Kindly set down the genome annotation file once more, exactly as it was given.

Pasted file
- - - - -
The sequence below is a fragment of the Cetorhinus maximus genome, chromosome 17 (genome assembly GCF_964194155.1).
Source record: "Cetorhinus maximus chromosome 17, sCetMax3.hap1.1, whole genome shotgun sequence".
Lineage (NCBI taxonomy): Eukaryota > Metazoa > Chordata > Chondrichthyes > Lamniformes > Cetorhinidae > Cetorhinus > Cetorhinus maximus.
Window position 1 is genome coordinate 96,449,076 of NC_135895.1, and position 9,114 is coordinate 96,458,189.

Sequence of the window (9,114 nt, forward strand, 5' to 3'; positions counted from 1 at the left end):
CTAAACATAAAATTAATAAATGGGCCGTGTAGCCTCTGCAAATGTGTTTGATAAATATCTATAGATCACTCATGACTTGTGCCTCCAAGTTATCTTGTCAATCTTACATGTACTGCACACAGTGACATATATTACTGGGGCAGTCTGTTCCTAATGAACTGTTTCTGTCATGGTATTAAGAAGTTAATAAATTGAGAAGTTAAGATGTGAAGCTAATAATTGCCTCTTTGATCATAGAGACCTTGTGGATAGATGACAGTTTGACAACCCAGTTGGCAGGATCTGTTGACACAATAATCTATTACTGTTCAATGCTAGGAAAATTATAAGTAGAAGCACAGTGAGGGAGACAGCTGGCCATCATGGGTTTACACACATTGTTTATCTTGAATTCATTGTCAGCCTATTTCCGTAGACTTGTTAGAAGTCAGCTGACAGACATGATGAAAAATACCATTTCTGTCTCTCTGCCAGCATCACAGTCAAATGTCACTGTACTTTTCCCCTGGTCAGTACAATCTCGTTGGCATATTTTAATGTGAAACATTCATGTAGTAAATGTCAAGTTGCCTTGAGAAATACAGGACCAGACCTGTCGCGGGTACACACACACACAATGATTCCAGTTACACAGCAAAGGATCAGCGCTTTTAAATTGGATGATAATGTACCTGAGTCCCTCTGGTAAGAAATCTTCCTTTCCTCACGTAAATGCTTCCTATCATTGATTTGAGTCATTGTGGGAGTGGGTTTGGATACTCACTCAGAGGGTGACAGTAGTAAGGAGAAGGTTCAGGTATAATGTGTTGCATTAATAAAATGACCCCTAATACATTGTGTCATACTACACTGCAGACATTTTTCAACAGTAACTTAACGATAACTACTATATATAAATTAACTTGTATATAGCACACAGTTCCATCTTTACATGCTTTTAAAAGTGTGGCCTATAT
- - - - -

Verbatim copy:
The sequence below is a fragment of the Cetorhinus maximus genome, chromosome 17 (genome assembly GCF_964194155.1).
Source record: "Cetorhinus maximus chromosome 17, sCetMax3.hap1.1, whole genome shotgun sequence".
Lineage (NCBI taxonomy): Eukaryota > Metazoa > Chordata > Chondrichthyes > Lamniformes > Cetorhinidae > Cetorhinus > Cetorhinus maximus.
Window position 1 is genome coordinate 96,449,076 of NC_135895.1, and position 9,114 is coordinate 96,458,189.

Sequence of the window (9,114 nt, forward strand, 5' to 3'; positions counted from 1 at the left end):
CTAAACATAAAATTAATAAATGGGCCGTGTAGCCTCTGCAAATGTGTTTGATAAATATCTATAGATCACTCATGACTTGTGCCTCCAAGTTATCTTGTCAATCTTACATGTACTGCACACAGTGACATATATTACTGGGGCAGTCTGTTCCTAATGAACTGTTTCTGTCATGGTATTAAGAAGTTAATAAATTGAGAAGTTAAGATGTGAAGCTAATAATTGCCTCTTTGATCATAGAGACCTTGTGGATAGATGACAGTTTGACAACCCAGTTGGCAGGATCTGTTGACACAATAATCTATTACTGTTCAATGCTAGGAAAATTATAAGTAGAAGCACAGTGAGGGAGACAGCTGGCCATCATGGGTTTACACACATTGTTTATCTTGAATTCATTGTCAGCCTATTTCCGTAGACTTGTTAGAAGTCAGCTGACAGACATGATGAAAAATACCATTTCTGTCTCTCTGCCAGCATCACAGTCAAATGTCACTGTACTTTTCCCCTGGTCAGTACAATCTCGTTGGCATATTTTAATGTGAAACATTCATGTAGTAAATGTCAAGTTGCCTTGAGAAATACAGGACCAGACCTGTCGCGGGTACACACACACACAATGATTCCAGTTACACAGCAAAGGATCAGCGCTTTTAAATTGGATGATAATGTACCTGAGTCCCTCTGGTAAGAAATCTTCCTTTCCTCACGTAAATGCTTCCTATCATTGATTTGAGTCATTGTGGGAGTGGGTTTGGATACTCACTCAGAGGGTGACAGTAGTAAGGAGAAGGTTCAGGTATAATGTGTTGCATTAATAAAATGACCCCTAATACATTGTGTCATACTACACTGCAGACATTTTTCAACAGTAACTTAACGATAACTACTATATATAAATTAACTTGTATATAGCACACAGTTCCATCTTTACATGCTTTTAAAAGTGTGGCCTATAT